Ron Baraff is the Director of Museum Collections at Rivers of Steel in Homestead, PA. He wrote in to Locally Toned this summer to see if the project would be interested in some tones related to the history of the steel industry. My answer was yes–such tones would certainly represent what some of the industrial history in this region sounded like, and I was interested in what tone content might be brought to light from the extensive archive.
The Rivers of Steel museum/archive is located in the historic Bost Building on E. Eighth Avenue in Homestead. It was originally built as a hotel, restaurant and bar.
The building is a national landmark, largely famous because the Amalgamated Association of Iron and Steel Workers (and the international press) chose it as headquarters during the Homestead Lock Out and Strike of 1892. At that time, the building was the tallest building in Homestead and 2 blocks from the Carnegie Steel Company mill. It’s a fascinating story, so if you’re interested in this region’s history, I recommend that you read more about the event.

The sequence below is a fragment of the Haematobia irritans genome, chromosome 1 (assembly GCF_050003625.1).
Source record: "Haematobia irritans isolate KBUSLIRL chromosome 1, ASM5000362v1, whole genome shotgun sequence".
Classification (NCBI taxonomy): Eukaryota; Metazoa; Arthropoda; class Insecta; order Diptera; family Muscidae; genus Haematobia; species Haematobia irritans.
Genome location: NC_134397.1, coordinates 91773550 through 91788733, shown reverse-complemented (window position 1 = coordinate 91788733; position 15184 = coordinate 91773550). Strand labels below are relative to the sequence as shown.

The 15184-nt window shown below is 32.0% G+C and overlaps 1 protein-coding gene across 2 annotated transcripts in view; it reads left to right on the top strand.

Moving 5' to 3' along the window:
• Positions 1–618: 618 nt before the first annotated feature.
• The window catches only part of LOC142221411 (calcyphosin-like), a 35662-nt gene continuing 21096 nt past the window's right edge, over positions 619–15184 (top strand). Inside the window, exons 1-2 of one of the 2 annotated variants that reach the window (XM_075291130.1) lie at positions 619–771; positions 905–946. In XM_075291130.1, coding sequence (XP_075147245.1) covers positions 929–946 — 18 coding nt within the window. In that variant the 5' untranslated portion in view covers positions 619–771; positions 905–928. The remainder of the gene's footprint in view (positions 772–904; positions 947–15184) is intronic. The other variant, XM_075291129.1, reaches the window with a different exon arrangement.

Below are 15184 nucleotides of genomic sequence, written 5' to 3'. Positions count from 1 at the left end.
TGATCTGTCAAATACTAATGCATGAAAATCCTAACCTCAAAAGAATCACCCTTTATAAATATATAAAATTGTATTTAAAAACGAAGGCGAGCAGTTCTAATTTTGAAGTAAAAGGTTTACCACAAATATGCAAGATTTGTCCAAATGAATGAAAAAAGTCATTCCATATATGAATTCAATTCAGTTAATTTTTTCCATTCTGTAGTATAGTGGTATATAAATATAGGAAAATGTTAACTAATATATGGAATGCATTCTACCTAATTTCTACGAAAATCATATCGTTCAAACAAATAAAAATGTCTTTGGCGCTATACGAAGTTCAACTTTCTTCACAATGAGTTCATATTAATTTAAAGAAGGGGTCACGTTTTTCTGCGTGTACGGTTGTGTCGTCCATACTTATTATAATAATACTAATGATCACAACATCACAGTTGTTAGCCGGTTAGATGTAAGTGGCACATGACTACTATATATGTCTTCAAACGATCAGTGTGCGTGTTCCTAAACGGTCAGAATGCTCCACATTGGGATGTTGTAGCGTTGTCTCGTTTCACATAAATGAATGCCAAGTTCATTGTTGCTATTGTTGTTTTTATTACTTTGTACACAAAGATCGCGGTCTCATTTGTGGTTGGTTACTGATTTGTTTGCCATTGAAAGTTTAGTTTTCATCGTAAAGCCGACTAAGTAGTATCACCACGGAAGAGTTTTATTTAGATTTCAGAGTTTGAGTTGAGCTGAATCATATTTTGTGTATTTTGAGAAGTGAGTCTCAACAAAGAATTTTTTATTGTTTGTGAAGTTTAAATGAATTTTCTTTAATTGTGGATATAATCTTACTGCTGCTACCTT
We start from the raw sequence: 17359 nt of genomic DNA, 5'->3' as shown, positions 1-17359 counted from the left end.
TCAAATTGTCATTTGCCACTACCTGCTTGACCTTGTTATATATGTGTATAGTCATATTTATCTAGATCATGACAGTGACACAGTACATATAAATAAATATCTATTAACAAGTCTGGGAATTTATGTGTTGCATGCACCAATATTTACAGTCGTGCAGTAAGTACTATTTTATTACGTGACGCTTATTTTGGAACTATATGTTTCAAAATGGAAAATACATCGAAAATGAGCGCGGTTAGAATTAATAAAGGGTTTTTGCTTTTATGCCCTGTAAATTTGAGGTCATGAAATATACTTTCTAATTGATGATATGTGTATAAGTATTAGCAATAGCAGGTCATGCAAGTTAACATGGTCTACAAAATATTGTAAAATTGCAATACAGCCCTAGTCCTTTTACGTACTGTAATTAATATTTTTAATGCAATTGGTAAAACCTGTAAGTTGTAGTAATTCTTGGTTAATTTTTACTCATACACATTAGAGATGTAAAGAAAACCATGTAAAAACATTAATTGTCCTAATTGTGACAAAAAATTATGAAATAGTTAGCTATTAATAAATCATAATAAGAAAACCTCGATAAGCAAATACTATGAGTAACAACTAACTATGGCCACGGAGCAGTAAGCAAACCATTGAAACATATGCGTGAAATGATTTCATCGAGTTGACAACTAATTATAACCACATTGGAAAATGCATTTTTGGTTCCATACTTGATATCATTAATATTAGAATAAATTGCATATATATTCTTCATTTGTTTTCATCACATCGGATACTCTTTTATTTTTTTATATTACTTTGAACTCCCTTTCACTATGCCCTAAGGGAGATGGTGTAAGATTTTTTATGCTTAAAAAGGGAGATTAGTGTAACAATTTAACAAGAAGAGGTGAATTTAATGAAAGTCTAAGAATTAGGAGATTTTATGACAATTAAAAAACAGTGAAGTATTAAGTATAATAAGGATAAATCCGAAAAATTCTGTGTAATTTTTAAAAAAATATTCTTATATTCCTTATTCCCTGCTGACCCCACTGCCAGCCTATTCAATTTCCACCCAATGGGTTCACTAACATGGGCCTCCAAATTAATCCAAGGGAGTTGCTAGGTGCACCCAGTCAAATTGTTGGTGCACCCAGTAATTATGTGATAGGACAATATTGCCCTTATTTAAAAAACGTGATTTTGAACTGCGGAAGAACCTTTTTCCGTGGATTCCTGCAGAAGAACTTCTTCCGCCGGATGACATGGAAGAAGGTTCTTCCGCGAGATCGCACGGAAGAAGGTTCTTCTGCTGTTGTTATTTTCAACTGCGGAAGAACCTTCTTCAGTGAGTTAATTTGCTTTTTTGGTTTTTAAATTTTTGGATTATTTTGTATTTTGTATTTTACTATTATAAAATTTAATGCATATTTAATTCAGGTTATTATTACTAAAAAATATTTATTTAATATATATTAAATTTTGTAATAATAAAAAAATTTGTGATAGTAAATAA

The collection housed within the Bost Building is impressive–when I visited Rivers of Steel, an exhibition entitled “Safety First” was up. Some of the audio files which Ron submitted to Locally Toned for consideration came from mill-sponsored films associated with this particular archive.
When I asked Ron which audio file was most resonant for him of the steel industry/history as an archivist, he said, “The sound of the tapping of the open hearth. That is the vessel that allowed for the growth of industry in this region. So many men and women worked here and tried to make better lives for their families.” Have a listen to the Open Hearth Tone.
Here’s the very dramatic Steel Plate Shearing Line Tone. It’s the sound of long runs of steel plate being cut, which Ron also described as a sound associated with compressing steel to slab.
The final Rivers of Steel tone has been excerpted from a locally produced industrial film called “With These Hands.” Ron described the movie about mill safety this way:
“This schlock-shock film from 1956 graphically tells the story of a double amputee grappling with his severe injury that’s the result of a mill accident. This kind of movie will scare the hell out of you. It was shot in Renzie Park in McKeesport, in Technicolor. It’s also important to note that the music was performed by the McKeesport Symphony Orchestra. The siren sound you hear goes off in the film every time a flag waves to show the viewer that something dangerous is about to happen.”
I’m calling this tone the Siren Alert Signal (from With These Hands).
Thanks to Ron and Rivers of Steel for sharing these special historic audio archives (and some images) with Locally Toned.